Special zone comes to grips with tough economic reality

PUBLISHED : Monday, 14 December, 1998, 12:00am
UPDATED : Monday, 14 December, 1998, 12:00am


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One of the first things you see when you arrive in the terminal of Xiamen's elegant airport is an advertisement from Dell Computer with a hotline number inviting you to place your order.

The US firm has chosen Xiamen as the site for the factory that will supply the whole of the mainland with computers tailor-made to the requirement of the customer, a formula it has used worldwide.

It was the best piece of news this year for a city heavily dependent on foreign investment and markets that is increasingly feeling the draught of the Asian crisis.

'Next year will be difficult,' said the city's Communist Party chief, Shi Zhaobin.

'Southeast Asia accounts for 40 per cent of our exports and used to account for 60 per cent of our tourists.

'The number of foreign visitors this year fell, although those from within China rose 9 per cent.' In the first 10 months, exports rose just 1.7 per cent, while imports increased 6 per cent, and actual foreign investment rose 0.3 per cent to US$1.29 billion, with projects from the US and Europe offsetting a drop in investment from Asia. There was no investment at all from South Korea.

The more than 4,000 foreign-invested firms account for more than three quarters of Xiamen's industrial output and half of its exports.

Today's Xiamen is a creation of the Dengist era. Before 1978, its excellent harbour was occupied by the navy and it exchanged shells regularly with the Nationalist garrison on Jinmen, two kilometres away. State investment was negligible.

In 1980, Beijing reversed course and declared the city one of four special economic zones, with the responsibility of attracting investment from Taiwan.

Xiamen should be thankful for its history. It has none of the giant corrupt and inefficient state factories of the interior, nor their pollution, making its air and water among the cleanest of any mainland city.

There is a large lake in the middle of the downtown area and limited traffic congestion. Mr Shi boasts that 35.6 per cent of the city is covered by trees or park.

Officials have made the environment a big selling point, saying that it was one of the factors persuading Dell to come.

Other facilities to attract foreigners include three golf courses and an international school, offering classes in English.

The hope of direct links to Taiwan is another card.

Paktank general manager Wim de Ridder said that was one reason his Dutch company, with a mainland firm and a Hong Kong firm, invested US$65 million in storage tanks, with capacity of 200,000 cubic metres, for oil and petrochemicals.

'When there are direct links, we will be well-placed to supply Taiwan with oil products,' he said.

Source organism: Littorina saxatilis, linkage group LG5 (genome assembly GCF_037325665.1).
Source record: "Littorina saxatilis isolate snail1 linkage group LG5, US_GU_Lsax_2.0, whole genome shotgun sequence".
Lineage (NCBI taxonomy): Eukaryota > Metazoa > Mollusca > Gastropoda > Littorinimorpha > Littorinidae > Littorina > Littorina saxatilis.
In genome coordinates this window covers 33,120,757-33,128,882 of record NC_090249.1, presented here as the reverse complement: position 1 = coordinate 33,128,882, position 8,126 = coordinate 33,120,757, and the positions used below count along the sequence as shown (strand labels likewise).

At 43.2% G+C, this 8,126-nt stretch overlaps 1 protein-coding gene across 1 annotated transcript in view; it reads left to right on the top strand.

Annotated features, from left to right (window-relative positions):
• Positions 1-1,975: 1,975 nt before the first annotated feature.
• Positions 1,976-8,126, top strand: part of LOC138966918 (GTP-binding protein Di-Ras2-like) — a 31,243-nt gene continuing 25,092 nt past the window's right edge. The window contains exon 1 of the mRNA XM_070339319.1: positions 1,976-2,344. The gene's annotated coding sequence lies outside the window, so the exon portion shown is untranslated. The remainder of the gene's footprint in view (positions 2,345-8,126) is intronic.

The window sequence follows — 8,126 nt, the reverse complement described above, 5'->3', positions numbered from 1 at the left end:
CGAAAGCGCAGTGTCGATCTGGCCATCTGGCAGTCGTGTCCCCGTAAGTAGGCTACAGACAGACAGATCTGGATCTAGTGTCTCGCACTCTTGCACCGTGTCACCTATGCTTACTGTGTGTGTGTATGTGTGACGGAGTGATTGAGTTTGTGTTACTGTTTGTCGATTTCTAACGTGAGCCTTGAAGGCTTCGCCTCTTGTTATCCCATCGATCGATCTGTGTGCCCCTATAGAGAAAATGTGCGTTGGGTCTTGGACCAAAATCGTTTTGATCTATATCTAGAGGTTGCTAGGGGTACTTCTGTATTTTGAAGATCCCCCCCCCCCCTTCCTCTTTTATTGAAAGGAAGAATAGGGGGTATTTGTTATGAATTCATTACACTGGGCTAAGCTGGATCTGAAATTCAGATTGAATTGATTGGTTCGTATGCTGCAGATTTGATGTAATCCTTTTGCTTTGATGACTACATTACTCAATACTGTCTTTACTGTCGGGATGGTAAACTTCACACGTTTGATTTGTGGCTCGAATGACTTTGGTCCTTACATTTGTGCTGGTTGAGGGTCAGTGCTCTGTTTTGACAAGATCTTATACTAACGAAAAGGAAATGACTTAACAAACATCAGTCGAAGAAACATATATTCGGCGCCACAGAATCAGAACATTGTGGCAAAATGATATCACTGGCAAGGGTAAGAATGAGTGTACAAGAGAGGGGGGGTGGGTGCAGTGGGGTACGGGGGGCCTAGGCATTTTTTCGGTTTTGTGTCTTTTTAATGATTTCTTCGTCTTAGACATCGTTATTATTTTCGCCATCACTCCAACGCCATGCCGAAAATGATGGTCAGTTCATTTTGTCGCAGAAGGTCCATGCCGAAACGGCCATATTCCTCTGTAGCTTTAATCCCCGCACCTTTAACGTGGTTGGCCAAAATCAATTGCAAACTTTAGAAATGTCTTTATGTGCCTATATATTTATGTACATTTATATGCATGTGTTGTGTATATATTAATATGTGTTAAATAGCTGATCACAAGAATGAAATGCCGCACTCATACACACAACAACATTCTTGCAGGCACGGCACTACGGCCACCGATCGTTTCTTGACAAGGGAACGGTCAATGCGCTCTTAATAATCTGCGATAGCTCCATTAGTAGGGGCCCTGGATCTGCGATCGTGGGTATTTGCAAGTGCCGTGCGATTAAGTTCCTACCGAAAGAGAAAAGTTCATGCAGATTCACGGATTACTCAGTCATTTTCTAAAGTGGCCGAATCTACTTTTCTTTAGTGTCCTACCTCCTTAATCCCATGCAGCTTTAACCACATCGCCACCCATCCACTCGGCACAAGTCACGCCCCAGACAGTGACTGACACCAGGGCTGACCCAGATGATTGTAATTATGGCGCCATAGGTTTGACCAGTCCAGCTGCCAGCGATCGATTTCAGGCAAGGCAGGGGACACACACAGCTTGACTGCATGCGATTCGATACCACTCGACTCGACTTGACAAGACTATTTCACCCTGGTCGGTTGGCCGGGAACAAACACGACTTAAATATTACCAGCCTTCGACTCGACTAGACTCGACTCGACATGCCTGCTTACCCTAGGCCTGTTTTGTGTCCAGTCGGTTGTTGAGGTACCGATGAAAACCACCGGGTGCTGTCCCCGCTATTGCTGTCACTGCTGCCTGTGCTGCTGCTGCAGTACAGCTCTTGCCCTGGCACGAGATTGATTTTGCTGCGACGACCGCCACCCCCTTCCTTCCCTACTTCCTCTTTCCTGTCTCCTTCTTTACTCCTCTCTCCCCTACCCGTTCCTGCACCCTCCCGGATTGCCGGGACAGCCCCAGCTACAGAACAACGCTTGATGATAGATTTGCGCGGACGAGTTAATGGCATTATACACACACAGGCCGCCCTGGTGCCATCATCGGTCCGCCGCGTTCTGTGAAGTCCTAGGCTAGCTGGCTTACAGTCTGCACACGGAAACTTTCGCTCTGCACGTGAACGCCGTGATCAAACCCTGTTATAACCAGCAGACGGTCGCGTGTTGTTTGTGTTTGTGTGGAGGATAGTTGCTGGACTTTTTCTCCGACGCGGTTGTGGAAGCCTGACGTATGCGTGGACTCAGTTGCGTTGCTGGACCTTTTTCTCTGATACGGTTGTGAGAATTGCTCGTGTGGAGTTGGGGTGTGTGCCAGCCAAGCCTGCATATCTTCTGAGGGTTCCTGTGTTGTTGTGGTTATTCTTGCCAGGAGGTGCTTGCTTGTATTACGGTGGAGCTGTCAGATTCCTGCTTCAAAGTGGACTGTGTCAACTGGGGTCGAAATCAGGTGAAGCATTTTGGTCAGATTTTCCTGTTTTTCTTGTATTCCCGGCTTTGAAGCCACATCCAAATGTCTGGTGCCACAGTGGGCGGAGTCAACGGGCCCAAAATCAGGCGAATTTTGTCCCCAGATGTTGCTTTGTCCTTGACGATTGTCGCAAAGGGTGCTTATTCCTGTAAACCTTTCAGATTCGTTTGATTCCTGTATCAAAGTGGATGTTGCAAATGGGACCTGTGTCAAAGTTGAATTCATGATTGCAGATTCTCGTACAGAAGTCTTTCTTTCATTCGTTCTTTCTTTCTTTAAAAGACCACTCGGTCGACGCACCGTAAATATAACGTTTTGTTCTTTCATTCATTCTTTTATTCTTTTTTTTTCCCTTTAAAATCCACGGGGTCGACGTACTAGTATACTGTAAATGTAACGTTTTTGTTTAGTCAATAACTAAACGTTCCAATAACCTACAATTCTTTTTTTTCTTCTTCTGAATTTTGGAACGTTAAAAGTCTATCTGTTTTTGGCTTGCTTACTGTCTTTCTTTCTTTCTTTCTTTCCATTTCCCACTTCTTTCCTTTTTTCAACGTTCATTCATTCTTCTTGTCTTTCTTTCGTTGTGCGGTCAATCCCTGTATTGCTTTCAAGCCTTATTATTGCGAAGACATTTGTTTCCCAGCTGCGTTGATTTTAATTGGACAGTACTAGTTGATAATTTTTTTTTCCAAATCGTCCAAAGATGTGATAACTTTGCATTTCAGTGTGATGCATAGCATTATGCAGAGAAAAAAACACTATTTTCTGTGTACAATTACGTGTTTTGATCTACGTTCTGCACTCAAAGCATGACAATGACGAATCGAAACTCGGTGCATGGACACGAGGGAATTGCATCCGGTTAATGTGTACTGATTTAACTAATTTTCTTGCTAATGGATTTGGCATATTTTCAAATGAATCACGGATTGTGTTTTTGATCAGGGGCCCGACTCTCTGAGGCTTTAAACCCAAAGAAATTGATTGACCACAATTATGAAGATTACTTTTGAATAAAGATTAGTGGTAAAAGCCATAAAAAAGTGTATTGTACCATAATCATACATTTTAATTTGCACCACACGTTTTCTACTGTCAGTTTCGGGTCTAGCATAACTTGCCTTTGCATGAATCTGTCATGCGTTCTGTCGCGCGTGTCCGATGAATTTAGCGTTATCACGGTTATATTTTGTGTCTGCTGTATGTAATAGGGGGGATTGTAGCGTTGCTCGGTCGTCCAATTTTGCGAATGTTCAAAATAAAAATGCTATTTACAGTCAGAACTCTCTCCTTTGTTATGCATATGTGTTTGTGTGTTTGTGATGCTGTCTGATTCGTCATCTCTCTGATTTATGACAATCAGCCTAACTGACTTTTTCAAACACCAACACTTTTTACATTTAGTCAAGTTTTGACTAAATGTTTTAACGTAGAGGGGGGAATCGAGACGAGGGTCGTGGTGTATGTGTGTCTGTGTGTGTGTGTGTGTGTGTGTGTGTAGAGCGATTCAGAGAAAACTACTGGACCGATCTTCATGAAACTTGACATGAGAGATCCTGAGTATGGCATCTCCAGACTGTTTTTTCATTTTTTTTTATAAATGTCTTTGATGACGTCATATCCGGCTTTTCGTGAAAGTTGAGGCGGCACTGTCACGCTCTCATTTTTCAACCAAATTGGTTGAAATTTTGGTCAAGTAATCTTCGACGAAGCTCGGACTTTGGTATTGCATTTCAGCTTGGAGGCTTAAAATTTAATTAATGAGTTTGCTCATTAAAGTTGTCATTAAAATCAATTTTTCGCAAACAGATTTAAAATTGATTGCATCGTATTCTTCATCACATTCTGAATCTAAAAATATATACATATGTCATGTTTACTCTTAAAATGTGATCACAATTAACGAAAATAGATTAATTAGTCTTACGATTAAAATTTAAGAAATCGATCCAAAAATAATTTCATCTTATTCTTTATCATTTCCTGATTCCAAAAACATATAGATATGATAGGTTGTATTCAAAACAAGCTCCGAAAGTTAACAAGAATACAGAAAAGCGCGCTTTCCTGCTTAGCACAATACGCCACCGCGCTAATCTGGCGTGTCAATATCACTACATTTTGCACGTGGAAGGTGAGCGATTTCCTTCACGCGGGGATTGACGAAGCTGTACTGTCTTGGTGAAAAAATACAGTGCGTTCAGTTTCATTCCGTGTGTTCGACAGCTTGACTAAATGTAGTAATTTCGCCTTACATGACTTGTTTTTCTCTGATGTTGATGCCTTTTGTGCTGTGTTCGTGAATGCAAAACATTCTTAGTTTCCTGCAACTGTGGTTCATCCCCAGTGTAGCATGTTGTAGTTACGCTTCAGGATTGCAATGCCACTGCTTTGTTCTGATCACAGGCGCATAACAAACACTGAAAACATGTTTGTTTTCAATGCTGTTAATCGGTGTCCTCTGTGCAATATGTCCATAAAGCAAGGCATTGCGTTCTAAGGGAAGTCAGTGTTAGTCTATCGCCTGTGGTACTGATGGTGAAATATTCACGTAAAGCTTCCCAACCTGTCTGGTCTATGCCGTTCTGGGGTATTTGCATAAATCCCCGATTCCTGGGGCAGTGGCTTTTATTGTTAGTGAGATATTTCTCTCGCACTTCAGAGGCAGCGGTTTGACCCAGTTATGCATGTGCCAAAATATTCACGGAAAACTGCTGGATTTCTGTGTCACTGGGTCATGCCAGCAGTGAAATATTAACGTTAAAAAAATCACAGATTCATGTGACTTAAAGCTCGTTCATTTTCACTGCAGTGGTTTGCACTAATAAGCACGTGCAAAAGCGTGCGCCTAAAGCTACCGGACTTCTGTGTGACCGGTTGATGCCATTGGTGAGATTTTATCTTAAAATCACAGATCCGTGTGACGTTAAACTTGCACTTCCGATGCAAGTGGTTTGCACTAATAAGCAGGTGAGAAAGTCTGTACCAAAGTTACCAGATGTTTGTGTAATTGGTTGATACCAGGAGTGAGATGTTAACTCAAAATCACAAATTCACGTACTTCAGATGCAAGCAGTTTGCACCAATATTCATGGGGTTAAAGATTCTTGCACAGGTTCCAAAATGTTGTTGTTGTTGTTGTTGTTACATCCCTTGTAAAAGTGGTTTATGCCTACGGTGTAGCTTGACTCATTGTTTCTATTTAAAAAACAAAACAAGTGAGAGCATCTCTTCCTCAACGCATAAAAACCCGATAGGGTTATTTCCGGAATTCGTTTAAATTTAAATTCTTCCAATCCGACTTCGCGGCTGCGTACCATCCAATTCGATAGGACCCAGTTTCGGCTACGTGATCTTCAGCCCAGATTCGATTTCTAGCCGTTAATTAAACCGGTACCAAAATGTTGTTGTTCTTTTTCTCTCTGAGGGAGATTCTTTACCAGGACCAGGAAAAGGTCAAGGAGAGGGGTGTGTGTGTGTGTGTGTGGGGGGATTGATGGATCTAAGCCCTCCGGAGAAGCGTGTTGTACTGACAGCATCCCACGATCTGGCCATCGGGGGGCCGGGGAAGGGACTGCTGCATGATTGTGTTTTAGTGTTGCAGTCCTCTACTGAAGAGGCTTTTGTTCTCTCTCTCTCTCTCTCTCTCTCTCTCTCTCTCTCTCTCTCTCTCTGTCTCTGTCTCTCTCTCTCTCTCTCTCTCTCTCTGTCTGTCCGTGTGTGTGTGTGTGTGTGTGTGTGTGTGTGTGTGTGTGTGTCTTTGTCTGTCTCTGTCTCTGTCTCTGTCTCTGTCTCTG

The other big fish the city is keen to boast about is Eastman Kodak, which is building a US$600 million facility in the same zone.

For Hong Kong Aircraft Engineering Co (Haeco), the attractions of Xiamen are its low labour and land costs and user-friendly business environment.

Together with Cathay Pacific, Singapore Airlines, Japan Airlines and local partners, Haeco is spending US$117.2 million on two hangars, each able to repair three aircraft at the same time.

The first started operations in January 1996 and the second will begin on April 1 next year.

'We must change the traditional work attitude,' Singaporean maintenance manager Chew Boon Pin said. 'So far we have been quite successful in instilling discipline.

'We spend HK$400,000 to train staff in Hong Kong for two years, after which they must work with us for eight years.' About a dozen of the trainees had left before the end of their 10-year contract and Haeco had successfully taken them to court, forcing them to pay back the cost of their training, he said.

The downside for an investor is the lack of a large domestic market. Fujian has 33 million people, making it one of the smallest mainland provinces. Companies aiming at the domestic market usually prefer the Pearl River delta, the greater Shanghai area or the Beijing-Tianjin region.

So, with the external environment likely to deteriorate next year and no sign of Taipei allowing direct links, it all makes for a nervous year ahead for Mr Shi and his comrades in the city government.

To diversify the risk, they are spending nearly US$100 million on a complex that will be home to an annual Chinese trade and investment fair held each September and aims to attract conventions and meetings.

Like other special zones, Xiamen has attracted thousands of mainland migrants, driving taxis, serving tables in hotels and restaurants, building skyscrapers and waiting for male clients at Fortune Castle, the city's most popular night spot.

'All the ladies there come from outside Xiamen,' said one taxi driver, from Harbin in the far northeast.

'The price for their service begins at 50 yuan and can go up to more than 1,000.

'Things are very bad where I come from. If I could have found a job there paying 400 yuan (about HK$372.40) a month, I would have stayed with my wife and child and look after my sick mother. But I could not. Thousands are out of work.

'Some let their wives work as prostitutes to earn money to live on. That is how bad things are.' Southeast Asia accounts for 40 per cent of our exports and used to account for 60 per cent of our tourists